Resume Poetry Prose Personal E-mail
Welcome to My Home Page!
			A photo on this page shows me:
			curly red hair, close-cropped beard and moustache,
			green eyes, wire-rim glasses, fit, muscular, about
			5 ft. 11 inches tall.

Amittai F. Aviram

Boston, Massachusetts, USA

amittai dot aviram at gmail dot com

I am a senior software engineer with Medtronic PLC's Minimally Invasive Therapies Group (MITG), working at their Boston office on a new surgical robotic system. Before coming to Medtronic MITG, I worked at MathWorks, Inc, makers of MATLAB, Simulink, and Stateflow.

I finished my second PhD, in Computer Science at Yale University, in December 2012. In my studies, I specialized in systems and contributed to research on deterministic parallel computing under Professor Bryan Ford. Before Yale, I studied computer science at Columbia University's School of General Studies. And before that, until 2004, I was a professor of English and Comparative Literature at the University of South Carolina.

The Prose section has links to a couple of CS-related items, including my B++ tree implementations in C and in C++ and my Huffman Code Implementation in C++. In addition, there are links to several of my academic essays on poetry and philosophy, which represent my main intellectual project while a literature professor: to define the difference between fiction and nonfiction (with poetry as a kind of fiction) and the consequences of that distinction to education and society. A poem is never a message, hidden or otherwise, but a game of imitating messages. Indeed, no work of art is ever a message, though it may well play games with the stuff of messages. The life of the poet or artist has nothing to do with our appreciation of his or her works. Inquiring into the creator's life leads us away from a genuinely artistic experience and thus violates the creator's intention. An artist's biography may be useful only as an inspiring story of achievement.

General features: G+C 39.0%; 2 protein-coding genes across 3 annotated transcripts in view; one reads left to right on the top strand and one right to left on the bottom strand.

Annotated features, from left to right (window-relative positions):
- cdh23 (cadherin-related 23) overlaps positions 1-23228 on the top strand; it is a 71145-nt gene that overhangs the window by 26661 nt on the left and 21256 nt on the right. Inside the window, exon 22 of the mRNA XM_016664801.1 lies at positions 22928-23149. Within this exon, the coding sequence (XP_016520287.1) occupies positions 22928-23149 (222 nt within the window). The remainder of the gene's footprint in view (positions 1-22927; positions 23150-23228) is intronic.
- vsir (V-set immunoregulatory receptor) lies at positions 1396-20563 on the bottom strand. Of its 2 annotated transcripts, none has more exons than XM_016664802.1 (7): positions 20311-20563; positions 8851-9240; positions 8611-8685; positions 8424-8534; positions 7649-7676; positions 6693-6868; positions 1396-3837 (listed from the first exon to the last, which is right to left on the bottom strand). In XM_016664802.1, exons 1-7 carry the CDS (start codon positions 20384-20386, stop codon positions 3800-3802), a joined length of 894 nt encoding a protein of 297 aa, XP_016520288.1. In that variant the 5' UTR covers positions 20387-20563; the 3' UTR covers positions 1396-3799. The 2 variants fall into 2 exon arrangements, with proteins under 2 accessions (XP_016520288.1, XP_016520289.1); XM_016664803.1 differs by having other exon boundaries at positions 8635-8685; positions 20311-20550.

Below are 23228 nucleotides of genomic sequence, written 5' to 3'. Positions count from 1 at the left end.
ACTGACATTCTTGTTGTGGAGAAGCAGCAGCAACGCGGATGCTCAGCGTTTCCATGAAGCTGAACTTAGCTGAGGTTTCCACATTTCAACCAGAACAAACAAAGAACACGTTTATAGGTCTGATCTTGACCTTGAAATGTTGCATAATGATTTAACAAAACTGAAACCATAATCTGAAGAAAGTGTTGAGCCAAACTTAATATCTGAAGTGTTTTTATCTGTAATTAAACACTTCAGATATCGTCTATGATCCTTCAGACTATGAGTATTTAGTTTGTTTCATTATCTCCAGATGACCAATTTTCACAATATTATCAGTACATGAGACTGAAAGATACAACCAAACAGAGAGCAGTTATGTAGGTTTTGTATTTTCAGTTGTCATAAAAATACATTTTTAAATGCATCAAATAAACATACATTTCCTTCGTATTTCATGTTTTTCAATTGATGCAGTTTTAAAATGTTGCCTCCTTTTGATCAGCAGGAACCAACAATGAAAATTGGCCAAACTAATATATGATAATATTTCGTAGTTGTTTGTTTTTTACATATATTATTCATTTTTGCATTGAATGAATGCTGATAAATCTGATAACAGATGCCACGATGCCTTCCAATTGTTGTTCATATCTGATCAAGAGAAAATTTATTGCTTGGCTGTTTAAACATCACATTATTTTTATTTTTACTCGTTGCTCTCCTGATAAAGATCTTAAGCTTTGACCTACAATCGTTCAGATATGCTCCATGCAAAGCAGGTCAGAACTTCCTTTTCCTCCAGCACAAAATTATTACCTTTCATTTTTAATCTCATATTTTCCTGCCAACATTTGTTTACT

Also posted are many of my poems. Although I have had poems published in conventional print and online venues, my enthusiasm for the "poetry business" is less than fervent. I am grateful for the technology that makes it possible to post poems for anybody who might enjoy them. Giving pleasure is what poetry and the other arts are all about.